Thursday, April 24, 2014

Gloria Steinem Plastic Surgery Before and After Facelift Photos

What Feminist Gloria Steinem Thinks About Plastic Surgery

She's given her two cents on everything from abortion to anorexia -- but where does plastic surgery stand in the world of feminism?

The older we get as women, the more difficult it becomes to hold on to our youthful looks. Sure, we're living longer,  but that doesn't stop our hair from turning grey, boobs from sagging and our wrinkles from appearing.

In a world where age-defying surgeries are possible, many women opt to have a few nips and tucks to beat the  process. But where does cosmetic surgery stand in feminism?
Let Gloria Steinem clear that up for you. 

The political activist dropped by Mondays with Marlo and was asked by a 50-year-woman (who was considering a surgery) if she thought plastic surgery sets back the women's rights movement.

"Well, it depends on the motive," Gloria replied. "It depends on the nature... it depends on what work you're doing. I can understand it's part of your life if you're in the public eye and you know, I've known women whose public life has been extended by 20 years by plastic surgery. But I think we ought to think carefully. If that's not the case, if it's not necessary in that sense, I think we ought to think carefully about a society that makes us change ourselves and instead of changing society. And there's something great about aging. It's like watching your body do something you don't know how to do. It's kind of great."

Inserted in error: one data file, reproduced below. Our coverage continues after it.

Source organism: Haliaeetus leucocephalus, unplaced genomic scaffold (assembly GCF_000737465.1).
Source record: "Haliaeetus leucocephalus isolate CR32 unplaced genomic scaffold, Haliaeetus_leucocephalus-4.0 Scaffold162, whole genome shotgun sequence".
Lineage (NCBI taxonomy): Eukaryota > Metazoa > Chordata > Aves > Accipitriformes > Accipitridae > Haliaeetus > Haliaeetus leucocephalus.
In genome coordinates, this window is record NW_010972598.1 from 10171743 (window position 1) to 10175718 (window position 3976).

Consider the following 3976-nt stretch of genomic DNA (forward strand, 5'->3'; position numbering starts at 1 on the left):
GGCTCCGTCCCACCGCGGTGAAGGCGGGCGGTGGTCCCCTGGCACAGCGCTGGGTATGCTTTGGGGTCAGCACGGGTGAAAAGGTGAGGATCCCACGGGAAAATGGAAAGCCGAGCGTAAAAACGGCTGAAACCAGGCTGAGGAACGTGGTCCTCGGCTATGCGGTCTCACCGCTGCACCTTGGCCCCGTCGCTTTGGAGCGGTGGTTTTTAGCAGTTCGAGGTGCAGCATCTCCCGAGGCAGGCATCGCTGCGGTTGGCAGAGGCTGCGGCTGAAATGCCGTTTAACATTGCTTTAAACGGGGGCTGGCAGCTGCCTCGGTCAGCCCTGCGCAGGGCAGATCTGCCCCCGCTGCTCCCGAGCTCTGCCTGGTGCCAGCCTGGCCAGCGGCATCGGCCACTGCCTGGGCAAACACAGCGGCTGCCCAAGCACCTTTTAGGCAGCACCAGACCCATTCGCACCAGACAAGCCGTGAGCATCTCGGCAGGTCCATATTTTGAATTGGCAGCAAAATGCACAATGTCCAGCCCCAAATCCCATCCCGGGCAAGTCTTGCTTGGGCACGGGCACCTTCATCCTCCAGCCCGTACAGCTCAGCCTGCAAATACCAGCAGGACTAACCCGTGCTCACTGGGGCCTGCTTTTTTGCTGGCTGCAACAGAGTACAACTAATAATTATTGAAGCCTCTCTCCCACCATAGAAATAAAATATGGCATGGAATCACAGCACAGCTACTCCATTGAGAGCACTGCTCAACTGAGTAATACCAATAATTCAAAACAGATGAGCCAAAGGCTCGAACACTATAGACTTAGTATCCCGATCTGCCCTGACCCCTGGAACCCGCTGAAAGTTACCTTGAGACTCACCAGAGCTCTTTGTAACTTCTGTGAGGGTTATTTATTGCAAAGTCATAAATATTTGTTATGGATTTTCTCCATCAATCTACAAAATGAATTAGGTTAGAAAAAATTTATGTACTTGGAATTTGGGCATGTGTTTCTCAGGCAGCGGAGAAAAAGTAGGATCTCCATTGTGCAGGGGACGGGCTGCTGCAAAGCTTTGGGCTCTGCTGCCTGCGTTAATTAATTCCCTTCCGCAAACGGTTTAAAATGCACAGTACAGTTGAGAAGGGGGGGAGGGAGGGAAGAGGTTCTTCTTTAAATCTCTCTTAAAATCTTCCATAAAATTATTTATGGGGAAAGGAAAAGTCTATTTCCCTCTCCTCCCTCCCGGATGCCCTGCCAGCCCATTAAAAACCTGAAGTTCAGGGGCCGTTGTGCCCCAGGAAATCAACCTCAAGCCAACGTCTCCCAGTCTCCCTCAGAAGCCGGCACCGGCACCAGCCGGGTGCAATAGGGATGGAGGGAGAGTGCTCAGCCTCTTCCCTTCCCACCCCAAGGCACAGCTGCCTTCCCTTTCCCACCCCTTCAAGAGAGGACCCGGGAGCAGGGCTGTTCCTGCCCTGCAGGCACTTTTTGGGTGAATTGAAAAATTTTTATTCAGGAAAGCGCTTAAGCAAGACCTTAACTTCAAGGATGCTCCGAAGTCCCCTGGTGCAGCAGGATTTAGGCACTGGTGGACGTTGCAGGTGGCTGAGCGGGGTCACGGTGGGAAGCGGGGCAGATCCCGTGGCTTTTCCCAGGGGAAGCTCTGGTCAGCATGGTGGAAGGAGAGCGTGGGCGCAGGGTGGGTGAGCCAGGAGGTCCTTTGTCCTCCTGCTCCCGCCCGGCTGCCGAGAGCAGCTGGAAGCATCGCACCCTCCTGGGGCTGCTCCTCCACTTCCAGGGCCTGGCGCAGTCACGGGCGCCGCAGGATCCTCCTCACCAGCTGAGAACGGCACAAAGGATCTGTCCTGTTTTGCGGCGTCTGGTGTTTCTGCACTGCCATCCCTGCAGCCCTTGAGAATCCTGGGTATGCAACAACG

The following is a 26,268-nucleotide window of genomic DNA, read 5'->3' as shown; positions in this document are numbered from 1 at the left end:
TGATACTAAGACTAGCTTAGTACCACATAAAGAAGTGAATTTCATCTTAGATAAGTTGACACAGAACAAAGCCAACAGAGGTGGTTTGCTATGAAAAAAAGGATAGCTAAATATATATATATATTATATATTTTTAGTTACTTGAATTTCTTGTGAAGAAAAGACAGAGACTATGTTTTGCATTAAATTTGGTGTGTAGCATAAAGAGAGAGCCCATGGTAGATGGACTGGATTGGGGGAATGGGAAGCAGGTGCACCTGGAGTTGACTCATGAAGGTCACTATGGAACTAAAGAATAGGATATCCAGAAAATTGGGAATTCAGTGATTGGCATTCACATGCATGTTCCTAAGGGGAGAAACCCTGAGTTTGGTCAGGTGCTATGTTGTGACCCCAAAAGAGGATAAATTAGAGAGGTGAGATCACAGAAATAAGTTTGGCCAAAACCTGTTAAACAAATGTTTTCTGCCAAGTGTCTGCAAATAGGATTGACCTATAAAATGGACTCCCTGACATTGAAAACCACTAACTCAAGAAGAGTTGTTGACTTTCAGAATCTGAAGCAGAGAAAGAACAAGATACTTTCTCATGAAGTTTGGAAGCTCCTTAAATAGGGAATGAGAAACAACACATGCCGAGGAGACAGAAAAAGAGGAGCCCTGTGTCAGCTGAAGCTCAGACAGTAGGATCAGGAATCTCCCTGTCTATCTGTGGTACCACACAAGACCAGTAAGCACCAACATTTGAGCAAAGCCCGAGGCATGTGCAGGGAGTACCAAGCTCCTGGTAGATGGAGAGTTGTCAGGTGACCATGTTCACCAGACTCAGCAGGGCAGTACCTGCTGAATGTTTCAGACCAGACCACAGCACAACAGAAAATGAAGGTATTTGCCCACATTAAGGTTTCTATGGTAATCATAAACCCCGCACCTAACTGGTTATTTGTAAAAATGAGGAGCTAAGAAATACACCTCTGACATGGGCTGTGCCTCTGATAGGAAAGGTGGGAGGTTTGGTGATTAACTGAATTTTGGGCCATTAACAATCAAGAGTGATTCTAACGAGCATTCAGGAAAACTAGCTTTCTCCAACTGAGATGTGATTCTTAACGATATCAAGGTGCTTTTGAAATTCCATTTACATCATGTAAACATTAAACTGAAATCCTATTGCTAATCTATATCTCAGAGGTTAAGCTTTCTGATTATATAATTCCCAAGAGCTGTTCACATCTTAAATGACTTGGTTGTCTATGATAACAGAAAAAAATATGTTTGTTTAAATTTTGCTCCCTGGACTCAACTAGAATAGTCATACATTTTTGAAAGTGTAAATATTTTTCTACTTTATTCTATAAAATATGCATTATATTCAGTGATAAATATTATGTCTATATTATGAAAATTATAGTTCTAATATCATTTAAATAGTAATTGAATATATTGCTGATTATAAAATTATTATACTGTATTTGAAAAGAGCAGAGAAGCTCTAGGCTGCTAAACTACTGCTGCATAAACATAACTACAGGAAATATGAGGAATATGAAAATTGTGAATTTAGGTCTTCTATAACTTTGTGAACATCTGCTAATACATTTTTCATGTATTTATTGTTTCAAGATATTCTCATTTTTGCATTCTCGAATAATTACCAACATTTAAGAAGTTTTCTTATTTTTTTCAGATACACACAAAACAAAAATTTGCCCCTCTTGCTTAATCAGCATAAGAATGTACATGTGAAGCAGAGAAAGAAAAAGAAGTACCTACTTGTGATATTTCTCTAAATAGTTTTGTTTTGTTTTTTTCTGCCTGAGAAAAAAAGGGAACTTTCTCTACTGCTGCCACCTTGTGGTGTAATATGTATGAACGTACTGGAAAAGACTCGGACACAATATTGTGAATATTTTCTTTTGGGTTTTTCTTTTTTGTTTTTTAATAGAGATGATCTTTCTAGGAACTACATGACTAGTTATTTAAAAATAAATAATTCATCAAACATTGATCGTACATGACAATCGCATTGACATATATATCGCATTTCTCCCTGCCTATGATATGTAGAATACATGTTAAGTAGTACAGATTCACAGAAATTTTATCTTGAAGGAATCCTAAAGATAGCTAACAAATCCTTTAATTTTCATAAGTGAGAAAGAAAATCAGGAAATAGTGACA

While I agree we should embrace aging, Gloria's response came as a surprise to me. I thought she would have been more open to idea.

As many of you in the RealSelf community know, opting to have plastic surgery is a very personal decision. For some, it's the right one -- for others, it's not (just check out the implant removal community). Childbirth can definitely take a toll on a woman's body, and sometimes the only option for a woman is to go under the knife if that's what she feels most confident doing. I think if a surgical enhancement boosts a woman's confidence and helps her get her groove back, then why not? Whatever the reason is though, it's up to the woman to make the best decision for her body. The reason shouldn't matter to anyone else but her.

Isn't feminism all about women having the right to make a choice anyway?

Now that I've shared my opinion, it's time for you to do the same.